Gao, B; Li, J; Wang, XS (2020). Impact of frozen soil changes on vegetation phenology in the source region of the Yellow River from 2003 to 2015. THEORETICAL AND APPLIED CLIMATOLOGY, 141(4-Mar), 1219-1234.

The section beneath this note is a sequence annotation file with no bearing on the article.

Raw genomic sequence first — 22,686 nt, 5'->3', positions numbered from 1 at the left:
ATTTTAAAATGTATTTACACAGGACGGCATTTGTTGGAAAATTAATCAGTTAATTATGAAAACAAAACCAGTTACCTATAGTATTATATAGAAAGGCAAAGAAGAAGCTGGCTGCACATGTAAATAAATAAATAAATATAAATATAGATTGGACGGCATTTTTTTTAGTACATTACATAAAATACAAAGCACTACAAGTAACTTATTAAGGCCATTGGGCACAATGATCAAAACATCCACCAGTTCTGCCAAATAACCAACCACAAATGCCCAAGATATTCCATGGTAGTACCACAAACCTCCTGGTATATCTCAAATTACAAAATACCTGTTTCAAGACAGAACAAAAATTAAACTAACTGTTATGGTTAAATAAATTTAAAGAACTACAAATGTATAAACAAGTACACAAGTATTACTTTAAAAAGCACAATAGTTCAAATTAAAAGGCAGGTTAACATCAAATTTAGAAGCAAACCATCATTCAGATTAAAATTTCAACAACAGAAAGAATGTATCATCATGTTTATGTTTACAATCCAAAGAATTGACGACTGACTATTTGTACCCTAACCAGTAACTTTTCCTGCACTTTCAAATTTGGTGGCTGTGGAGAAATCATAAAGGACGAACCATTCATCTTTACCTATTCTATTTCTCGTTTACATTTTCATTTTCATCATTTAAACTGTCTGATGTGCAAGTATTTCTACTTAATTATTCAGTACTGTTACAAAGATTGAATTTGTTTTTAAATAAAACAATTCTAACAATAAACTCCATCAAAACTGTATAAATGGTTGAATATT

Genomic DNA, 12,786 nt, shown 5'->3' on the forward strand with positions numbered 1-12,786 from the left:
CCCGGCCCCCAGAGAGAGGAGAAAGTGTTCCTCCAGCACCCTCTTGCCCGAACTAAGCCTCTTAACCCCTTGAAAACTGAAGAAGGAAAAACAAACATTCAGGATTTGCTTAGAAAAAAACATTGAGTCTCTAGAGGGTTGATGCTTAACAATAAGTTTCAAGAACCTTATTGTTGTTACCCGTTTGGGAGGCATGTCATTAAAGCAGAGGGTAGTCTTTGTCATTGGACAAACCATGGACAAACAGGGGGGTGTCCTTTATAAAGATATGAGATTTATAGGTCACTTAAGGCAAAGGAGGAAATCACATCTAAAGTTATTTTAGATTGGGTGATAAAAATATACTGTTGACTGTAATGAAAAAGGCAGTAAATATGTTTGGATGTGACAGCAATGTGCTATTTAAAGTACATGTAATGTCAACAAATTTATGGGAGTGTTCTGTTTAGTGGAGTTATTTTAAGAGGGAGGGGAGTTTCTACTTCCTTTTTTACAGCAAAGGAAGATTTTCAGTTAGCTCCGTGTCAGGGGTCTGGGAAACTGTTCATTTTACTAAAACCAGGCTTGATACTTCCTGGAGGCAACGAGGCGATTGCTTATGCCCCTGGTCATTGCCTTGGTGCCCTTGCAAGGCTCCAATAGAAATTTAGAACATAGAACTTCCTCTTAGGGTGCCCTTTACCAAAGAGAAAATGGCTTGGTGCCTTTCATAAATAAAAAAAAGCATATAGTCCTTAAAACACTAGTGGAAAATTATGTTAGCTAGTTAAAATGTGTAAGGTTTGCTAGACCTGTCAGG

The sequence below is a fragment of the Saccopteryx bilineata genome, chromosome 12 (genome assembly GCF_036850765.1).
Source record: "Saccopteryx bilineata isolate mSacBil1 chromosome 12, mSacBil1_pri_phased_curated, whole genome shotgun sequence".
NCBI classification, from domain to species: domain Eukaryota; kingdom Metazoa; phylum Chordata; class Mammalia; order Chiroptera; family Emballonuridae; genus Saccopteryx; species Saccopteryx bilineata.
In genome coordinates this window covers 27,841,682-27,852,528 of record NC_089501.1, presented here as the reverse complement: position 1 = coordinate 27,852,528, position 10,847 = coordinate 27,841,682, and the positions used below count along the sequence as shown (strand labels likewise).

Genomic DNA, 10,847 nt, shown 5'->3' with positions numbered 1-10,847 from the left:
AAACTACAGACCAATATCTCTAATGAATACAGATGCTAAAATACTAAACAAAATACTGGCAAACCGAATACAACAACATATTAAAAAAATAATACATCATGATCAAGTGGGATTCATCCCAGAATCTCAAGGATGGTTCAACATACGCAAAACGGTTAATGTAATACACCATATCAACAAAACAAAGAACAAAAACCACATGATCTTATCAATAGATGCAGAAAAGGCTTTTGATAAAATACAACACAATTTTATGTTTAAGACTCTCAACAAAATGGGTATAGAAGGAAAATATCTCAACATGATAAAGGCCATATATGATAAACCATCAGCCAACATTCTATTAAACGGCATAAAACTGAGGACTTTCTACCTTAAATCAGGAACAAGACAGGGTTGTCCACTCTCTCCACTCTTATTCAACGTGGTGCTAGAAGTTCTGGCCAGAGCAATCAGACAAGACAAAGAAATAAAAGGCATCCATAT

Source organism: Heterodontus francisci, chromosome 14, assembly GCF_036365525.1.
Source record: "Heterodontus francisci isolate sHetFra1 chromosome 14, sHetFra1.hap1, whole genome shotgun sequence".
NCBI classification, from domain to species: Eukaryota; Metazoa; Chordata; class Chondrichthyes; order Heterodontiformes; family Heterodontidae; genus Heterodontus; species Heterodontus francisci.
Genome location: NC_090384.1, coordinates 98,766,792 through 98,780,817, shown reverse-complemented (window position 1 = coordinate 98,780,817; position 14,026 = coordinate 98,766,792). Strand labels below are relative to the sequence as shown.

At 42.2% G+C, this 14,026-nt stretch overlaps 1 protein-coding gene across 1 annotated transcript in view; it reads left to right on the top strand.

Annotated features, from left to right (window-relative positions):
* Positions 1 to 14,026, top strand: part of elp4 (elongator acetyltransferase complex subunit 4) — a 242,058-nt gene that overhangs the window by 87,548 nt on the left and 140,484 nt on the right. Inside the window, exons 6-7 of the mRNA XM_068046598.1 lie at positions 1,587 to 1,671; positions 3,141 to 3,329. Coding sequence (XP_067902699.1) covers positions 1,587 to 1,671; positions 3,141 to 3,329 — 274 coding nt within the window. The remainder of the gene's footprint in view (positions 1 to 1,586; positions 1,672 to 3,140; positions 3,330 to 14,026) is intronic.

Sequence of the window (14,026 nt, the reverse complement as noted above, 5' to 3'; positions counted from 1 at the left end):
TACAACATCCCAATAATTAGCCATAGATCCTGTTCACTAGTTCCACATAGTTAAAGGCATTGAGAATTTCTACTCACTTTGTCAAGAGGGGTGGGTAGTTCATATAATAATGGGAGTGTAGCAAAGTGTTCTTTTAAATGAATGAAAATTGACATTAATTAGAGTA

Changes in frozen soil caused by global warming are widely expected to have significant effects on ecosystems in cold regions, and the response of the start of the vegetation growing season (SOS) to climate change on the Qinghai-Tibetan Plateau (QTP) has drawn great attention. In this study, we investigated the changes in the freezing/thawing processes and their relationship with the SOS from 2003 to 2015 in the source region of the Yellow River (SRYR) on the northeastern QTP. The results indicate that the soil thaw onset (STO) at a depth of 5 cm advanced significantly in most regions at a rate ranging from 0.09 to 1.47 day center dot year(-1), and the maximum frozen depth decreased in most regions at a rate of 0.007 to 0.031 m center dot year(-1), despite a nonsignificant increase in the spring air temperature. The SOS derived from the Moderate Resolution Imaging Spectroradiometer (MODIS) leaf area index (LAI) data advanced in the regions covered by alpine meadow. The logistic method was shown to be better than the polynomial method in retrieving the SOS using remote sensing indexes. The gray relational analysis suggested that the advance in the STO was the major factor leading to the advance in the SOS of alpine meadow regions. Changes in the LAI during the initial period of the growing season were likely to be primarily influenced by the maximum frozen depth and soil temperature. Furthermore, the substantial effect of frozen soil changes on the SOS in the SRYR necessitates the importance of analyzing frozen soil processes to predict the response of spring vegetation phenology to climate change on the QTP.